The role of wetting heterogeneities in the meandering instability of a partial wetting rivulet
Univ Paris Diderot, Sorbonne Paris Cité, Matière et Systèmes Complexes - 75013, Paris, France, EU
Received: 10 April 2012
Accepted: 27 June 2012
Rivers are subject to a meandering instability caused by sediment transport. A liquid rivulet on an inclined plate in partial wetting conditions exhibits a similar instability at sufficiently high flow rates. It takes a sinuous shape: curves become bigger and bigger, growing by inertia from contact line defects. Meanders are eventually stationary because of the pinning force. The way the initial rivulet is created has consequences on the contact line's shape. We run experiments to study how the critical flow rate depends on initial conditions. We measure a strong dependence, in particular by modifying the initial state from which meanders are growing: it shows that the pinning force plays the main role in the meandering instability. This is in contrast with the previous approach in which only a balance is considered between inertia and a line tension of capillary origin. Because of wetting hysteresis, rivulets have the capacity to deform without any movement of the contact line. We show that the rivulet deforms in response to the centrifugal force. This deformation also helps us to understand how the critical flow rate depends on the initial rivulet shape.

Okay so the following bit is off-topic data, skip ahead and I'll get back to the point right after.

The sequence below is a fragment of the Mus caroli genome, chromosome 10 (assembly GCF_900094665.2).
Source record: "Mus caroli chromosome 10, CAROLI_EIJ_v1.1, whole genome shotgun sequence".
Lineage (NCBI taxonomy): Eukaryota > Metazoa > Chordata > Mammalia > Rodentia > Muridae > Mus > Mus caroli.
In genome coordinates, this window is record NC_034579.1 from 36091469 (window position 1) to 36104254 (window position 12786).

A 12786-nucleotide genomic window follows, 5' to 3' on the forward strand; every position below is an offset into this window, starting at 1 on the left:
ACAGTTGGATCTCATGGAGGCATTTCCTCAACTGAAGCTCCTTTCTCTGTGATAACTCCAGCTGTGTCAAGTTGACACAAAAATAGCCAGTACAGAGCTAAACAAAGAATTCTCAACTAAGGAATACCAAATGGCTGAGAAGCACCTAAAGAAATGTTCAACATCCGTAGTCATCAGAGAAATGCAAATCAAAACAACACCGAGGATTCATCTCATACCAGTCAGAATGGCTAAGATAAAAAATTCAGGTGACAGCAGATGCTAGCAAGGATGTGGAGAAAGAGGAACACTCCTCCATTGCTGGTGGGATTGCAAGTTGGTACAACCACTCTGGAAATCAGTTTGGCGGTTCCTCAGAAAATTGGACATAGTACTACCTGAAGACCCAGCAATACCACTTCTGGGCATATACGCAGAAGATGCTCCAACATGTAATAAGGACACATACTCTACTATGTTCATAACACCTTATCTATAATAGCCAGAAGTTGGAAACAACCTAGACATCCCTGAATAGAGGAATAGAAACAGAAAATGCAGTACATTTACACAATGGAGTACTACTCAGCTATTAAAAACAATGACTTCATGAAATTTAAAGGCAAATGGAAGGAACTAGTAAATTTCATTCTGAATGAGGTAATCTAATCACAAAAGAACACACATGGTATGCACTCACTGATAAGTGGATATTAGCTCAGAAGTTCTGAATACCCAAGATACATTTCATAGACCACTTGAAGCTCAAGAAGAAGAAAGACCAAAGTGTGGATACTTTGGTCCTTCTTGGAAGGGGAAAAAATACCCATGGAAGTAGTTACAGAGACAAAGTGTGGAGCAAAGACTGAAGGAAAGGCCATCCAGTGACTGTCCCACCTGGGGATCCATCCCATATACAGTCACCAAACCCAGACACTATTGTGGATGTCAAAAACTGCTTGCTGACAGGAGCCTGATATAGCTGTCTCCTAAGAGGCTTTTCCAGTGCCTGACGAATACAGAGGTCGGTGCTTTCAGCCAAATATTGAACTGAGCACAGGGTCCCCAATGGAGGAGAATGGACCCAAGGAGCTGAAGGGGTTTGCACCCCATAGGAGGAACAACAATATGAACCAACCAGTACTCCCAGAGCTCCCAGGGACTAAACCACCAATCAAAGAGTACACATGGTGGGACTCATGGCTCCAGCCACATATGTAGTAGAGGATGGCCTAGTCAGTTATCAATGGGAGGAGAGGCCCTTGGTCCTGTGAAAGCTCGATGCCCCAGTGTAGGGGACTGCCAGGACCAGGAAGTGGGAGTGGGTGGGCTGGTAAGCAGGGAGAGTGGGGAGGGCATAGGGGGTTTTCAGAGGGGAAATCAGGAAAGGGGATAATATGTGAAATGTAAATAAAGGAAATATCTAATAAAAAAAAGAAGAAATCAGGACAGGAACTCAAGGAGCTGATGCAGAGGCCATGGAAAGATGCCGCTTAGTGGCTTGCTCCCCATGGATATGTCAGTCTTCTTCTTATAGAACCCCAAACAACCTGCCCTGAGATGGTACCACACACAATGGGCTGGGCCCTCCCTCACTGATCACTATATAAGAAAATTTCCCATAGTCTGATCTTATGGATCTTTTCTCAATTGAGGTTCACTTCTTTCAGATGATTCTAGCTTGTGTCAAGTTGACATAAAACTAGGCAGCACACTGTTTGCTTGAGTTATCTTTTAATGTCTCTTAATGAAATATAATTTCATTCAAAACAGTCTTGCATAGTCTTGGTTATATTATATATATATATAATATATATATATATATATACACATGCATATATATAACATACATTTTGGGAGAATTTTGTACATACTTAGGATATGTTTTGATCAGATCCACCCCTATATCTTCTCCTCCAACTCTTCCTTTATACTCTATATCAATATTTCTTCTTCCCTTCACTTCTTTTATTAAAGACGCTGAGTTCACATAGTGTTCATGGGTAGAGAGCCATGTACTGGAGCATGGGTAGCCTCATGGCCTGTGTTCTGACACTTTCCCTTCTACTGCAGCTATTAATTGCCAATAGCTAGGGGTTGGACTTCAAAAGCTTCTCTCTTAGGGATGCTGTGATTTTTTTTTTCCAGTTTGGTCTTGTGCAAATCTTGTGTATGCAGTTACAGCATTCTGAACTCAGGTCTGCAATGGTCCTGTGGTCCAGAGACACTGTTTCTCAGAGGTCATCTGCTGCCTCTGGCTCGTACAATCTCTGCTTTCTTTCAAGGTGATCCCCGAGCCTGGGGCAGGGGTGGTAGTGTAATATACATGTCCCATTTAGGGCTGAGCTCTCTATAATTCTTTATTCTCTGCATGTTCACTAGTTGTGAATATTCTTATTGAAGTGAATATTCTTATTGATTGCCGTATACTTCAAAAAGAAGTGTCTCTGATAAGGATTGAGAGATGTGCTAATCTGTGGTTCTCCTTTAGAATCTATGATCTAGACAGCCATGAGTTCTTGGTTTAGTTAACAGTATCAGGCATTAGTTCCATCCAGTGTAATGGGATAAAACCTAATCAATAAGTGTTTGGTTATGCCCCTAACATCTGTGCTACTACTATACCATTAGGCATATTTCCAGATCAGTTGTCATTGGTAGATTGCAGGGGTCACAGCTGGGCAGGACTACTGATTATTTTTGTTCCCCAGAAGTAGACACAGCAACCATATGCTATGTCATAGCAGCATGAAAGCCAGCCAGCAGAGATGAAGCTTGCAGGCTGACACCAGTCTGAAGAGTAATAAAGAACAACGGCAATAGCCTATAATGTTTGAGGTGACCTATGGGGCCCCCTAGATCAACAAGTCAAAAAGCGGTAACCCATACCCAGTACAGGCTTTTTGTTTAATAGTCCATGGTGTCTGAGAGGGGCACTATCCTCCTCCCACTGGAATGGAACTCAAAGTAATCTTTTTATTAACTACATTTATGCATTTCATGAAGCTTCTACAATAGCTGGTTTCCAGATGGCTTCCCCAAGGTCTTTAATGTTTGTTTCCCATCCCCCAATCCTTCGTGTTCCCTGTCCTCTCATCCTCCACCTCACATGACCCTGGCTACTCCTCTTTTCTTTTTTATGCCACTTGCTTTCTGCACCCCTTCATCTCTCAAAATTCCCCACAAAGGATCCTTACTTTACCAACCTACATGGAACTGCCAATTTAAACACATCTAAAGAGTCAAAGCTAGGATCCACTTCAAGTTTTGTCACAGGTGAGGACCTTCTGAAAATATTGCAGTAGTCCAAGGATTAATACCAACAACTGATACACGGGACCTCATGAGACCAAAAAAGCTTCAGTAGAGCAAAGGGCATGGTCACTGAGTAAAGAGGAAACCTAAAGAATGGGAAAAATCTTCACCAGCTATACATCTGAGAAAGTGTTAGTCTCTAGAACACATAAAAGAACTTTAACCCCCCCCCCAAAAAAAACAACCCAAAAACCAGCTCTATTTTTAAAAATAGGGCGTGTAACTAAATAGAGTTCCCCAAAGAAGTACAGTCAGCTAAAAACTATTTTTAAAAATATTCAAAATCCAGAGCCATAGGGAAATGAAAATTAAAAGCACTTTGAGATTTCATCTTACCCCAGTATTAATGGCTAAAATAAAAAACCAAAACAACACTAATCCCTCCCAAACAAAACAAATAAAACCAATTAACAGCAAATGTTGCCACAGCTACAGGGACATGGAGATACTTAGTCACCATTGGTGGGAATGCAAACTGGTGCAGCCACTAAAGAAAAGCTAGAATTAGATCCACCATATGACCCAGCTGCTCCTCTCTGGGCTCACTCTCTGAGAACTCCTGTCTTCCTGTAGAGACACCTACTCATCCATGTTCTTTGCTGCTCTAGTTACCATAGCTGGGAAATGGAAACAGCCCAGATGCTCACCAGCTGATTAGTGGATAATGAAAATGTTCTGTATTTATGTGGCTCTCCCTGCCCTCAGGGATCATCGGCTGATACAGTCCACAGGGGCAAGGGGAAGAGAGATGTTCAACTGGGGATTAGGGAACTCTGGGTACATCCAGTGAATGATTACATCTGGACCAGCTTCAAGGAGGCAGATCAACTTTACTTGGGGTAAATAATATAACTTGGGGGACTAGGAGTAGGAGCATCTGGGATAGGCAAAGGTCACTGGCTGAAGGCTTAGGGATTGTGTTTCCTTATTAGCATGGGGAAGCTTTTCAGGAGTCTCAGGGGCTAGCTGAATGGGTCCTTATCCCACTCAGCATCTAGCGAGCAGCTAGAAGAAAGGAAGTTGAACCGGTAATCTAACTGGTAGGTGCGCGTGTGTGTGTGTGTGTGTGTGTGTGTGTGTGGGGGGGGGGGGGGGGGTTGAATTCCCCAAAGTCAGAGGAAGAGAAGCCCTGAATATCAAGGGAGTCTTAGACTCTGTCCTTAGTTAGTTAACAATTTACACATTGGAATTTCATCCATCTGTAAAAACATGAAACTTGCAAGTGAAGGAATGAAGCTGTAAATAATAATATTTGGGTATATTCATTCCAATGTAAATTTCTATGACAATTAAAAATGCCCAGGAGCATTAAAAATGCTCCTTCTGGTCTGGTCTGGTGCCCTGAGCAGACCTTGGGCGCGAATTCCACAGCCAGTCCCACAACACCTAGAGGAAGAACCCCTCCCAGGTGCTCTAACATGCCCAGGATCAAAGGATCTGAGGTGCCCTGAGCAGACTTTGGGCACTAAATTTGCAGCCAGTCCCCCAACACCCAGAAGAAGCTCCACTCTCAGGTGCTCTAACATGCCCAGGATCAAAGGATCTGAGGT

PACS: 47.20.Ma – Interfacial instabilities (e.g., Rayleigh-Taylor) / 47.55.np – Contact lines / 47.20.Qr – Centrifugal instabilities (e.g., Taylor-Couette flow)
© EPLA, 2012